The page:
#1 Poll: Obama isn't closing racial divide07-16-2008, 09:11 AM
Poll: Obama isn't closing racial divide
Blacks, whites hold vastly different views of the state of race relations
By Adam Nagourney and Megan Thee
updated 11:36 p.m. ET, Tues., July. 15, 2008
Americans are sharply divided by race heading into the first election in which an African-American will be a major-party presidential nominee, with blacks and whites holding vastly different views of Senator Barack Obama , the state of race relations and how black Americans are treated by society, according to the latest New York Times/CBS News poll.
The results of the poll, conducted against the backdrop of a campaign in which race has been a constant if not always overt issue, suggested that Mr. Obamaís candidacy, while generating high levels of enthusiasm among black voters, is not seen by them as evidence of significant improvement in race relations.
After years of growing political polarization, much of the divide in American politics is partisan. But Americansí perceptions of the fall presidential election between Mr. Obama, Democrat of Illinois, and Senator John McCain , Republican of Arizona, also underlined the racial discord that the poll found. More than 80 percent of black voters said they had a favorable opinion of Mr. Obama; about 30 percent of white voters said they had a favorable opinion of him.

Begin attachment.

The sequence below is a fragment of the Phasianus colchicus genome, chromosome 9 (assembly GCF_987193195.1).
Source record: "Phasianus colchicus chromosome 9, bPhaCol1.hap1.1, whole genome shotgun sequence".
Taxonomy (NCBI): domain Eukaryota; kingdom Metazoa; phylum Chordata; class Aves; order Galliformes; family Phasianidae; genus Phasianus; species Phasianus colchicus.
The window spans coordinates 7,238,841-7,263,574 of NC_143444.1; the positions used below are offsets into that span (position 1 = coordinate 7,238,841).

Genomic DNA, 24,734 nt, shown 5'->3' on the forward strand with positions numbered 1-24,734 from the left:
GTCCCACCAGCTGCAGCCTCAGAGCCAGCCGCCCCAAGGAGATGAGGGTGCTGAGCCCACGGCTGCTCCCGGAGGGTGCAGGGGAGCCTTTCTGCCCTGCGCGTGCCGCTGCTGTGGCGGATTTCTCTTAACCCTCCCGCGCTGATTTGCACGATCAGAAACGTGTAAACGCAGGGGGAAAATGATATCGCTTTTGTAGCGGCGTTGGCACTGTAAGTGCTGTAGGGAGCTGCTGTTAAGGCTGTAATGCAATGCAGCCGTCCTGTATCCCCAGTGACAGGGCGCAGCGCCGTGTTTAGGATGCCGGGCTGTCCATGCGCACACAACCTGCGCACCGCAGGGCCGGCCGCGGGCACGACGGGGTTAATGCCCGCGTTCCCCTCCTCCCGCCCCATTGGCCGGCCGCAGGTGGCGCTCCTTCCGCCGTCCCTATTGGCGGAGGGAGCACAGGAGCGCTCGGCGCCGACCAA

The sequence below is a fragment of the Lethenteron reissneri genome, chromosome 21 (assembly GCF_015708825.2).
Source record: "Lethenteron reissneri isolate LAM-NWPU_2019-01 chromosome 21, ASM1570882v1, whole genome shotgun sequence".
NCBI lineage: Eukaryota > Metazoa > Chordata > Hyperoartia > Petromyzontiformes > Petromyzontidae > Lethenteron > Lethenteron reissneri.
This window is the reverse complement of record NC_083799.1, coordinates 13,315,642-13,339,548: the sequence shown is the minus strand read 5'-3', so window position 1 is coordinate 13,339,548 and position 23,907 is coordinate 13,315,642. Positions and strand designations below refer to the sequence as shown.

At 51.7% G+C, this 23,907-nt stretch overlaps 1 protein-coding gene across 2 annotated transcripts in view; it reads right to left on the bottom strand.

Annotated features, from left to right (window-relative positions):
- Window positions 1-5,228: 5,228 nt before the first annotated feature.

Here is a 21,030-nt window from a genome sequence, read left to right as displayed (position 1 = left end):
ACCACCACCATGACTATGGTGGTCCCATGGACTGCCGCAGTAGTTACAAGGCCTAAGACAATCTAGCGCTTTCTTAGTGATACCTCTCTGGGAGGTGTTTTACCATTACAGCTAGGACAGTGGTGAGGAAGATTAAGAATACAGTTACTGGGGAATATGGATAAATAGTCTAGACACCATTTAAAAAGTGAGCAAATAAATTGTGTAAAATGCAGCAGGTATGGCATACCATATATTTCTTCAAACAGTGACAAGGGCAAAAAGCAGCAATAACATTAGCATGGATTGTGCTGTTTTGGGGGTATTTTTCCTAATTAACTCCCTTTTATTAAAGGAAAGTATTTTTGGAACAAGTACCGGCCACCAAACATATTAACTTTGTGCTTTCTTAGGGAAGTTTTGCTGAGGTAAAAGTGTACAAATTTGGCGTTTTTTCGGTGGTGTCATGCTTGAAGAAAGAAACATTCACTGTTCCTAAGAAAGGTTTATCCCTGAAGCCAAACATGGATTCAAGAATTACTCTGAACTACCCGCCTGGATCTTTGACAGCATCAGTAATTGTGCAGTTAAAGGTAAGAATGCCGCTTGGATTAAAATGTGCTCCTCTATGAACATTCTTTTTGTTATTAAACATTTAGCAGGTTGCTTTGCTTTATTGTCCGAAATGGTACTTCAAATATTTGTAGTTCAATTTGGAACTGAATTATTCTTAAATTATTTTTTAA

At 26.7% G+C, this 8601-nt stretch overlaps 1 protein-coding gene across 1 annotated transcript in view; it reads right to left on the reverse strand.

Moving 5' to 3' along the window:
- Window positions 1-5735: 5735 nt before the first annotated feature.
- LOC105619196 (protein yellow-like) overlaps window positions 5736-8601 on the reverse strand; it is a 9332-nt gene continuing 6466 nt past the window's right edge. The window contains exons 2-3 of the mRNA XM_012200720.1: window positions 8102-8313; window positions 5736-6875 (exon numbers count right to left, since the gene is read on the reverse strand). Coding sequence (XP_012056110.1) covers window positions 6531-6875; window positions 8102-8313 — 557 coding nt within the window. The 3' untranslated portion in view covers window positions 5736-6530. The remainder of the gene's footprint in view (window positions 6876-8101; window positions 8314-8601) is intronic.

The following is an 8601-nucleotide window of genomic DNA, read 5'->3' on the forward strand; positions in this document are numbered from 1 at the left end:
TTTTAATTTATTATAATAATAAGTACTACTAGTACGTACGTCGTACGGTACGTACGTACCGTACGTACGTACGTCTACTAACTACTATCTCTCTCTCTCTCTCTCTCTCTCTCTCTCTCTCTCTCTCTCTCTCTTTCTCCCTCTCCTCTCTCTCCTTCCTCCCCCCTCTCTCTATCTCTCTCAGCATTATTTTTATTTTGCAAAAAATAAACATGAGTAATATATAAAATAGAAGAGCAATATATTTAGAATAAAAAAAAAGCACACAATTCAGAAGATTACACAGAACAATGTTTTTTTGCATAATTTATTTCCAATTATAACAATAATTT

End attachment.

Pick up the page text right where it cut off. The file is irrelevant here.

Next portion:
Nearly 60 percent of black respondents said race relations were generally bad, compared with 34 percent of whites. Four in 10 blacks say that there has been no progress in recent years in eliminating racial discrimination; fewer than 2 in 10 whites say the same thing. And about one-quarter of white respondents said they thought that too much had been made of racial barriers facing black people, while one-half of black respondents said not enough had been made of racial impediments faced by blacks.Socialism is a philosophy of failure, the creed of ignorance, and the gospel of envy, its inherent virtue is the equal sharing of misery.
07-16-2008, 09:26 PM
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- Jul 2008
- Los Angeles
It'd be interesting to see what the divide was when the candidate was a white democrat. Who cares if it's an 80%/30% split now, if it was 80%/30% split when Clinton or Kerry was the nominee. Seems somewhat relevant does it not?
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